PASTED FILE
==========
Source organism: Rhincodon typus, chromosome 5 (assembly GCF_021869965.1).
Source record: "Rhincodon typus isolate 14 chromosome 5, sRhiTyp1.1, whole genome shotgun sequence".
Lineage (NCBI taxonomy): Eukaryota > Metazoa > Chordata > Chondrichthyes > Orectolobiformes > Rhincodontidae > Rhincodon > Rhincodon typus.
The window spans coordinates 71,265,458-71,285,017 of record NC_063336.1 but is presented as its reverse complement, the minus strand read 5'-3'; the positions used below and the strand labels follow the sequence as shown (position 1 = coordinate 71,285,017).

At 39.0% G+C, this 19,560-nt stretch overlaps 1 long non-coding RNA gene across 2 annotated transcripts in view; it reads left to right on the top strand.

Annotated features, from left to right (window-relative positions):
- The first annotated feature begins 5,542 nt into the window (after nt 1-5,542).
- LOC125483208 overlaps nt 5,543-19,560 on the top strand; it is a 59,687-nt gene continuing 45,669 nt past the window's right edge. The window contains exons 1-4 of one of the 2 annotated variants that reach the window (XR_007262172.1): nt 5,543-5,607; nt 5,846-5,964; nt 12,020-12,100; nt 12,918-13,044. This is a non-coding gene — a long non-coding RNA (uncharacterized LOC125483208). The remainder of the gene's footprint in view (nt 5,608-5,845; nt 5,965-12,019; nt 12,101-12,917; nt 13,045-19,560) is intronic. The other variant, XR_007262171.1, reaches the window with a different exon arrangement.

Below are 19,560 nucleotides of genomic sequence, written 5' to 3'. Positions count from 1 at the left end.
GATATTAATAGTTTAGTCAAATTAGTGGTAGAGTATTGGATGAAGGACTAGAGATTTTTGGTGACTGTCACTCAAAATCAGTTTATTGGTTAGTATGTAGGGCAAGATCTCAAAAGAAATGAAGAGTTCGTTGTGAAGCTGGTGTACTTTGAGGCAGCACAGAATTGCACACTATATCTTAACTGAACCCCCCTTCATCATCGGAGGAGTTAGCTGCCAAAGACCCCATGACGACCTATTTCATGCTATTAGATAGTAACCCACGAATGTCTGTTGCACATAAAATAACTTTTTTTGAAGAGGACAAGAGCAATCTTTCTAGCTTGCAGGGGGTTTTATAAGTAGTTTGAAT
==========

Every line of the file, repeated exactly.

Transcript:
Source organism: Rhincodon typus, chromosome 5 (assembly GCF_021869965.1).
Source record: "Rhincodon typus isolate 14 chromosome 5, sRhiTyp1.1, whole genome shotgun sequence".
Lineage (NCBI taxonomy): Eukaryota > Metazoa > Chordata > Chondrichthyes > Orectolobiformes > Rhincodontidae > Rhincodon > Rhincodon typus.
The window spans coordinates 71,265,458-71,285,017 of record NC_063336.1 but is presented as its reverse complement, the minus strand read 5'-3'; the positions used below and the strand labels follow the sequence as shown (position 1 = coordinate 71,285,017).

At 39.0% G+C, this 19,560-nt stretch overlaps 1 long non-coding RNA gene across 2 annotated transcripts in view; it reads left to right on the top strand.

Annotated features, from left to right (window-relative positions):
- The first annotated feature begins 5,542 nt into the window (after nt 1-5,542).
- LOC125483208 overlaps nt 5,543-19,560 on the top strand; it is a 59,687-nt gene continuing 45,669 nt past the window's right edge. The window contains exons 1-4 of one of the 2 annotated variants that reach the window (XR_007262172.1): nt 5,543-5,607; nt 5,846-5,964; nt 12,020-12,100; nt 12,918-13,044. This is a non-coding gene — a long non-coding RNA (uncharacterized LOC125483208). The remainder of the gene's footprint in view (nt 5,608-5,845; nt 5,965-12,019; nt 12,101-12,917; nt 13,045-19,560) is intronic. The other variant, XR_007262171.1, reaches the window with a different exon arrangement.

Below are 19,560 nucleotides of genomic sequence, written 5' to 3'. Positions count from 1 at the left end.
GATATTAATAGTTTAGTCAAATTAGTGGTAGAGTATTGGATGAAGGACTAGAGATTTTTGGTGACTGTCACTCAAAATCAGTTTATTGGTTAGTATGTAGGGCAAGATCTCAAAAGAAATGAAGAGTTCGTTGTGAAGCTGGTGTACTTTGAGGCAGCACAGAATTGCACACTATATCTTAACTGAACCCCCCTTCATCATCGGAGGAGTTAGCTGCCAAAGACCCCATGACGACCTATTTCATGCTATTAGATAGTAACCCACGAATGTCTGTTGCACATAAAATAACTTTTTTTGAAGAGGACAAGAGCAATCTTTCTAGCTTGCAGGGGGTTTTATAAGTAGTTTGAAT